July 6, 2016
Diane’s Bookshelf: July 2016
Need a new read? Each month we give you a preview of the books and authors we’re bringing on the show.
Here’s what’s on tap for July:
David Cole: “Engines Of Liberty” (rebroadcast)
We’re replaying our interview with legal scholar and frequent guest of the show David Cole, in which he discusses his new book about how citizen activists are the true drivers of constitutional change.
Larry Olmsted: “Real Food/ Fake Food”
A journalist identifies an array of fake food in American stores and restaurants—from parmesan cheese with wood pulp to extra-virgin olive oil that doesn’t deserve the name—and tells us how to spot the real thing.
Julian Fellowes: “Belgravia”
A new novel from the creator of global hit “Downton Abbey” explores money, desire and secrets in 19th century London. It tells the story of a family living in Belgravia, a neighborhood in London, during and 25 years after the Battle of Waterloo.
Andy Stern: “Raising The Floor”
Andy Stern, former president of the Service Employees International Union, spent five years traveling the country to ask great minds about the future of our economy; in his new book, he explains why he believes a universal basic income may be the key to its success.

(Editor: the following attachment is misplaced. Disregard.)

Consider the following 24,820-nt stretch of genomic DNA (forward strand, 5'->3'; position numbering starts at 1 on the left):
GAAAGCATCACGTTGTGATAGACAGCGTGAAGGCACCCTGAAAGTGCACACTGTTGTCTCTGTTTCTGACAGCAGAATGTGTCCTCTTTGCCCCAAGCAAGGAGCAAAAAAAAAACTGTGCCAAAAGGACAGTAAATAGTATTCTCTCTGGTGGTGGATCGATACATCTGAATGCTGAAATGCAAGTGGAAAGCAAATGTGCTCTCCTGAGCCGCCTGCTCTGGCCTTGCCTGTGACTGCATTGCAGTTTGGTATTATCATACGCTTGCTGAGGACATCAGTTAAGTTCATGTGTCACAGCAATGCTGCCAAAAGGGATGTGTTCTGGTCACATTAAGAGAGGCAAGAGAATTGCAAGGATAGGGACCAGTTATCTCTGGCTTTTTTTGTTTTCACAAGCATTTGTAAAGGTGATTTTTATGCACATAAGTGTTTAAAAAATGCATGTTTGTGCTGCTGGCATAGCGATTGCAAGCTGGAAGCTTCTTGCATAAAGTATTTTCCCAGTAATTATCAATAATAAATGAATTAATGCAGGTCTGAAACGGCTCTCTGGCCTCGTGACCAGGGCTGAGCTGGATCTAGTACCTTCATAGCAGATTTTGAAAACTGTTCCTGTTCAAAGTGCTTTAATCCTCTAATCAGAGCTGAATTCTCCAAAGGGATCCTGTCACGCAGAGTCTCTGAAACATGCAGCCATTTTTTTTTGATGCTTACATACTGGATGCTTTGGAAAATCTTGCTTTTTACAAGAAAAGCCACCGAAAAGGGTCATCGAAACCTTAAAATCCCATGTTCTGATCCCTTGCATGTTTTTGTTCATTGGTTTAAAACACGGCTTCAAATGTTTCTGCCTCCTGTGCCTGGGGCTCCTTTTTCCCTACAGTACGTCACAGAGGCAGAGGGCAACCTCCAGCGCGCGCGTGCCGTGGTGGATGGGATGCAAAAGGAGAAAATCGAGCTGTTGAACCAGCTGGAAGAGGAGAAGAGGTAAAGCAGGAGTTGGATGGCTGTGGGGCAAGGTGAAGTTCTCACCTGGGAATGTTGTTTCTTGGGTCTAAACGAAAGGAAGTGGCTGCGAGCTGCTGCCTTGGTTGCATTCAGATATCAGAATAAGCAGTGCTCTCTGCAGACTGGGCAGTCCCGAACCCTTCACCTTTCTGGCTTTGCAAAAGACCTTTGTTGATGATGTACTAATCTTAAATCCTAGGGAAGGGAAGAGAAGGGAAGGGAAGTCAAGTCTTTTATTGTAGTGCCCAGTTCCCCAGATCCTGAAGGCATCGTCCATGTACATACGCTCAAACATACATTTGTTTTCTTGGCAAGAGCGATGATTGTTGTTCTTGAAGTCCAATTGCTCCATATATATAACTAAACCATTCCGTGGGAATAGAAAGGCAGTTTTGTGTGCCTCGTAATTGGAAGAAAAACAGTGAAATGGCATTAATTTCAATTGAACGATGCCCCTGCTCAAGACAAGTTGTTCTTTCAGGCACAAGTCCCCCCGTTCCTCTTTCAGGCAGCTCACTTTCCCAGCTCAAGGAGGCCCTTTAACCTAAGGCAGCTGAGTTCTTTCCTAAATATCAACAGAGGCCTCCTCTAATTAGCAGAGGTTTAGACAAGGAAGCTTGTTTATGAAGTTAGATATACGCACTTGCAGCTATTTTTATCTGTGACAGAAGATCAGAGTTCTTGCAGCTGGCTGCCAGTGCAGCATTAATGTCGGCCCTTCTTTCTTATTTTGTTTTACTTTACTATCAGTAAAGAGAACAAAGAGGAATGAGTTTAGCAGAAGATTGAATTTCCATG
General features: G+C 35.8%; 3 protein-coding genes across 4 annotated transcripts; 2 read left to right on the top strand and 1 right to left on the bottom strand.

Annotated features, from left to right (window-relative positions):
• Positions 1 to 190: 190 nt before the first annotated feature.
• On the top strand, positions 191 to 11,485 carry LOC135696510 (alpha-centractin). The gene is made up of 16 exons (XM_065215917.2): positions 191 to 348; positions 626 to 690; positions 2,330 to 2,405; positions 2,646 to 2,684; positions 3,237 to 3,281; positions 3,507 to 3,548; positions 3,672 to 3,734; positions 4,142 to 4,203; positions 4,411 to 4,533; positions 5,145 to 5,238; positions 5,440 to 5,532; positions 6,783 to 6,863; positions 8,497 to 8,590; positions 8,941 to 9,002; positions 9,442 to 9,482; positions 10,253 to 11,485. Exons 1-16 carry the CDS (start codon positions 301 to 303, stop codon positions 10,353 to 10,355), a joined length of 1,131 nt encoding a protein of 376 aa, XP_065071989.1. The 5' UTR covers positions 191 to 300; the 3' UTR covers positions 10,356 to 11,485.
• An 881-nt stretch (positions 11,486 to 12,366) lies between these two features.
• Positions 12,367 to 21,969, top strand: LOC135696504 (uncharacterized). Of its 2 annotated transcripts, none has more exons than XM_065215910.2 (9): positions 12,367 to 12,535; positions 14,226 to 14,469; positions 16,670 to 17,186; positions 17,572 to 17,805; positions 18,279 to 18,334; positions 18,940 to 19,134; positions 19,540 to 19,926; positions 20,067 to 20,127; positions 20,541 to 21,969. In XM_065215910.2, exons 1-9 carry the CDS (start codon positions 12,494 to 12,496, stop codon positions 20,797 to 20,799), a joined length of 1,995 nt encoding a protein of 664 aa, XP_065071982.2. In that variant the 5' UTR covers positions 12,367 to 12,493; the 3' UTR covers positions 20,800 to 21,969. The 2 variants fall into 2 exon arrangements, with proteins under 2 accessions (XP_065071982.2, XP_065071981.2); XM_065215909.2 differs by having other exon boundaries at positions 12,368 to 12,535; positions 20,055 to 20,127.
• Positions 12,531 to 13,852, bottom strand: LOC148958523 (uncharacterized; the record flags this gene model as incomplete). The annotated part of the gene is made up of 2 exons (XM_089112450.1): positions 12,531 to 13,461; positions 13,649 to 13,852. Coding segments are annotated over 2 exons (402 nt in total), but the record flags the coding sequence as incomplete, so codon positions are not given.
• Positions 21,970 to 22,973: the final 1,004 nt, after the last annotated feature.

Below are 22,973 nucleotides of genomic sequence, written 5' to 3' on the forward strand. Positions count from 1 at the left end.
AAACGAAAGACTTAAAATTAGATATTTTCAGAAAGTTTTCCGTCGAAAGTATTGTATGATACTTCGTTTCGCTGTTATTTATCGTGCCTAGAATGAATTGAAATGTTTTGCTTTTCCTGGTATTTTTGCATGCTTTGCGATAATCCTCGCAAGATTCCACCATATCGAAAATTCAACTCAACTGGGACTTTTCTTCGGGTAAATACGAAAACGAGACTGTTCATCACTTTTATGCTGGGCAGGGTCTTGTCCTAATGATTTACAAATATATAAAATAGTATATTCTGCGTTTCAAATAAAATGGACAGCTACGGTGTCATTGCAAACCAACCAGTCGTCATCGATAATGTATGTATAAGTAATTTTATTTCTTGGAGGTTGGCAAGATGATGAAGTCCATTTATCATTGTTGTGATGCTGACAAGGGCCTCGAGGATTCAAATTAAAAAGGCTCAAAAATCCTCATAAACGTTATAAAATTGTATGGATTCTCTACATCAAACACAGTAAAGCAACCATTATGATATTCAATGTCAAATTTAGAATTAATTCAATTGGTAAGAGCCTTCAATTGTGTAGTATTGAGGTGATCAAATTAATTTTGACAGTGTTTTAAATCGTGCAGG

Jules Feiffer: “Cousin Joseph”
The legendary, Pulitzer Prize-winning cartoonist is back with the second installment in his noir fiction comic trilogy — this time, it’s a prequel to 2014’s “Kill My Mother,” set in Bay City during the Great Depression.
Robert P. Jones: “The End Of White Christian America”
Drawing on more than 40 years of polling data, Robert P. Jones, the CEO of the Public Religion Research Institute, explains how and when white Christians ceased to be a majority in the U.S., and how that demographic shift will impact the future of our country.
Delia Ephron: “Siracusa”
In the newest novel from the best-selling author of “Sister Husband Mother Dog,” two couples vacation to the eponymous beachfront town in Sicily, where secrets are revealed and relationships unravel.
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